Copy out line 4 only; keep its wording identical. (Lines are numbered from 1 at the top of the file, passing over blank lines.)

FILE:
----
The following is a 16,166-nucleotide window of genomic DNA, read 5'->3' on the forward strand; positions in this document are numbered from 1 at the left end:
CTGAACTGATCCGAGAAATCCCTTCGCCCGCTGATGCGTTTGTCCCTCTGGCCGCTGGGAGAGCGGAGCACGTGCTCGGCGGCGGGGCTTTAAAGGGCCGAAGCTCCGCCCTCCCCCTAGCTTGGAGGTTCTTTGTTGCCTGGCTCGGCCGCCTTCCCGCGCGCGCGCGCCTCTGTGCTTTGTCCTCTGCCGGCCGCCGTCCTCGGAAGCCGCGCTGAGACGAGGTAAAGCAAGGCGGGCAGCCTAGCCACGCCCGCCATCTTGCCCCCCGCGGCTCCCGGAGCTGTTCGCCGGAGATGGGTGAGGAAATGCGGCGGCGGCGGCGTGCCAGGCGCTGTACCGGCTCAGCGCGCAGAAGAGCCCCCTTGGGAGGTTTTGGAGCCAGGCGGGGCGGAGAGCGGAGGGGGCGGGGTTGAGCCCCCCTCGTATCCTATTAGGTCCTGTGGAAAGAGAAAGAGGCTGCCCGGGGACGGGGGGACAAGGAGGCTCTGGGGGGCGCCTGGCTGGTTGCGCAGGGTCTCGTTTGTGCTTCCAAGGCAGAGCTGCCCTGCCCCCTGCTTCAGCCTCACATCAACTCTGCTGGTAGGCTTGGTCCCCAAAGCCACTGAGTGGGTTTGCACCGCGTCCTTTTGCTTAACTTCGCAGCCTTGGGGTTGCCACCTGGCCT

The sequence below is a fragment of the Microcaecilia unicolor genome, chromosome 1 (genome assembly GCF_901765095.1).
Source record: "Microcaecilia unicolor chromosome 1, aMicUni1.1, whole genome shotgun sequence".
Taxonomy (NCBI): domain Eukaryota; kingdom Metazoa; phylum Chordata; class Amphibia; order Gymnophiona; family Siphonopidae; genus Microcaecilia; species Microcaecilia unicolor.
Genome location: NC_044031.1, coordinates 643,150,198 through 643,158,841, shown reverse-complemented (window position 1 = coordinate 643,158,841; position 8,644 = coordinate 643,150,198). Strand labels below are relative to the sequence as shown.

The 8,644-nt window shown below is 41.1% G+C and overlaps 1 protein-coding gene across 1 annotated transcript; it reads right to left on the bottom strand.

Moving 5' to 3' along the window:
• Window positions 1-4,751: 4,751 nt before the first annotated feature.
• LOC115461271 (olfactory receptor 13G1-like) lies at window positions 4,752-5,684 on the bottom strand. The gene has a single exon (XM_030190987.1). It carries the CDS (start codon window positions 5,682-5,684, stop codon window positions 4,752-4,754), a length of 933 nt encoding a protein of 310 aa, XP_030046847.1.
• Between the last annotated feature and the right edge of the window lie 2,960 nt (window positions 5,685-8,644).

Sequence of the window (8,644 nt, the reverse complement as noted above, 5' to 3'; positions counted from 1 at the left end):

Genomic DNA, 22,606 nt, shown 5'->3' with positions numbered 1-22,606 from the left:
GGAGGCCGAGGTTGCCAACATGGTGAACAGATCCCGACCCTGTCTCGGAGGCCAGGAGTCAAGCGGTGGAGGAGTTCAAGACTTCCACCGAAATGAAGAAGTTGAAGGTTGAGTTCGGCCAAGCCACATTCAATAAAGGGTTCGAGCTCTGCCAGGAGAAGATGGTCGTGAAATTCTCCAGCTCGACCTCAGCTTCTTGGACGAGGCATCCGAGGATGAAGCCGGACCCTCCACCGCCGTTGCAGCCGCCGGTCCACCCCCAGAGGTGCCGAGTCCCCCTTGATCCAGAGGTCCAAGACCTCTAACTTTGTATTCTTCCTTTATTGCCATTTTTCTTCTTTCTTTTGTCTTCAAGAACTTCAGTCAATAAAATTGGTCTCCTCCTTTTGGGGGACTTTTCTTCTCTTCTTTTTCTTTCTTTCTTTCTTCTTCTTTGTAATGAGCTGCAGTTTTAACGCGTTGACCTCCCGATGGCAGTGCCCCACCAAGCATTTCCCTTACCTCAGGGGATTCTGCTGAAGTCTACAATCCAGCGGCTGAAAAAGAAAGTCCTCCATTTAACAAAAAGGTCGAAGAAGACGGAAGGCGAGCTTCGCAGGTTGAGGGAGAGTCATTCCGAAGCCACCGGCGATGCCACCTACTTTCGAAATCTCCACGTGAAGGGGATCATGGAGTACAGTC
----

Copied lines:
Source record: "Microcaecilia unicolor chromosome 1, aMicUni1.1, whole genome shotgun sequence".